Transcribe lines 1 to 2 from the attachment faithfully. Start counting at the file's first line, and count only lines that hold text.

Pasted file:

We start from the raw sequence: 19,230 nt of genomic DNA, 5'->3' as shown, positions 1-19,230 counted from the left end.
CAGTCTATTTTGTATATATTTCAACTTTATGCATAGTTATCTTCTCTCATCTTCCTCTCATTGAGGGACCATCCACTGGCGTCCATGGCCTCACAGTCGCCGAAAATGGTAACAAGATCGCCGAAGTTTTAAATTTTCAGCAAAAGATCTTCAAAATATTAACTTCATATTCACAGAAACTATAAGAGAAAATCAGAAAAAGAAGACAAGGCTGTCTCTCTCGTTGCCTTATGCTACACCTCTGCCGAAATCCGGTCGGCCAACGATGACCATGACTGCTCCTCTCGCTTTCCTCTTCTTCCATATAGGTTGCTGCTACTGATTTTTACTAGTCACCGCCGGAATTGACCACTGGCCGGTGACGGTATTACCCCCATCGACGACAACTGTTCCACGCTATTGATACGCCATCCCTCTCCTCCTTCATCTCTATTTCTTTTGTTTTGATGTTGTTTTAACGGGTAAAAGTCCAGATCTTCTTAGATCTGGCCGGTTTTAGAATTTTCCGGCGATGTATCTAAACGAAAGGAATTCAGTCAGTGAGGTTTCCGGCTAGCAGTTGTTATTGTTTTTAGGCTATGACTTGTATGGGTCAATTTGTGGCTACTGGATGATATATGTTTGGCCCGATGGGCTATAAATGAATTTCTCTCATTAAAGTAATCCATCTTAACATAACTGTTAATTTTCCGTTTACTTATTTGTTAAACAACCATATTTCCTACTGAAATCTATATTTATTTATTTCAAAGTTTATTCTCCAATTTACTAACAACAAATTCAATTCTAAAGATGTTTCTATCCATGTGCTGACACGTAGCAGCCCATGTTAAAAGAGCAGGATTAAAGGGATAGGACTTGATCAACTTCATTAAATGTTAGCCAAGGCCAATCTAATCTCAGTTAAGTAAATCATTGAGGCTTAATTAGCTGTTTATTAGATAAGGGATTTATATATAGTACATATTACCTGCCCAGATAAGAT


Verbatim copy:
We start from the raw sequence: 19,230 nt of genomic DNA, 5'->3' as shown, positions 1-19,230 counted from the left end.
CAGTCTATTTTGTATATATTTCAACTTTATGCATAGTTATCTTCTCTCATCTTCCTCTCATTGAGGGACCATCCACTGGCGTCCATGGCCTCACAGTCGCCGAAAATGGTAACAAGATCGCCGAAGTTTTAAATTTTCAGCAAAAGATCTTCAAAATATTAACTTCATATTCACAGAAACTATAAGAGAAAATCAGAAAAAGAAGACAAGGCTGTCTCTCTCGTTGCCTTATGCTACACCTCTGCCGAAATCCGGTCGGCCAACGATGACCATGACTGCTCCTCTCGCTTTCCTCTTCTTCCATATAGGTTGCTGCTACTGATTTTTACTAGTCACCGCCGGAATTGACCACTGGCCGGTGACGGTATTACCCCCATCGACGACAACTGTTCCACGCTATTGATACGCCATCCCTCTCCTCCTTCATCTCTATTTCTTTTGTTTTGATGTTGTTTTAACGGGTAAAAGTCCAGATCTTCTTAGATCTGGCCGGTTTTAGAATTTTCCGGCGATGTATCTAAACGAAAGGAATTCAGTCAGTGAGGTTTCCGGCTAGCAGTTGTTATTGTTTTTAGGCTATGACTTGTATGGGTCAATTTGTGGCTACTGGATGATATATGTTTGGCCCGATGGGCTATAAATGAATTTCTCTCATTAAAGTAATCCATCTTAACATAACTGTTAATTTTCCGTTTACTTATTTGTTAAACAACCATATTTCCTACTGAAATCTATATTTATTTATTTCAAAGTTTATTCTCCAATTTACTAACAACAAATTCAATTCTAAAGATGTTTCTATCCATGTGCTGACACGTAGCAGCCCATGTTAAAAGAGCAGGATTAAAGGGATAGGACTTGATCAACTTCATTAAATGTTAGCCAAGGCCAATCTAATCTCAGTTAAGTAAATCATTGAGGCTTAATTAGCTGTTTATTAGATAAGGGATTTATATATAGTACATATTACCTGCCCAGATAAGAT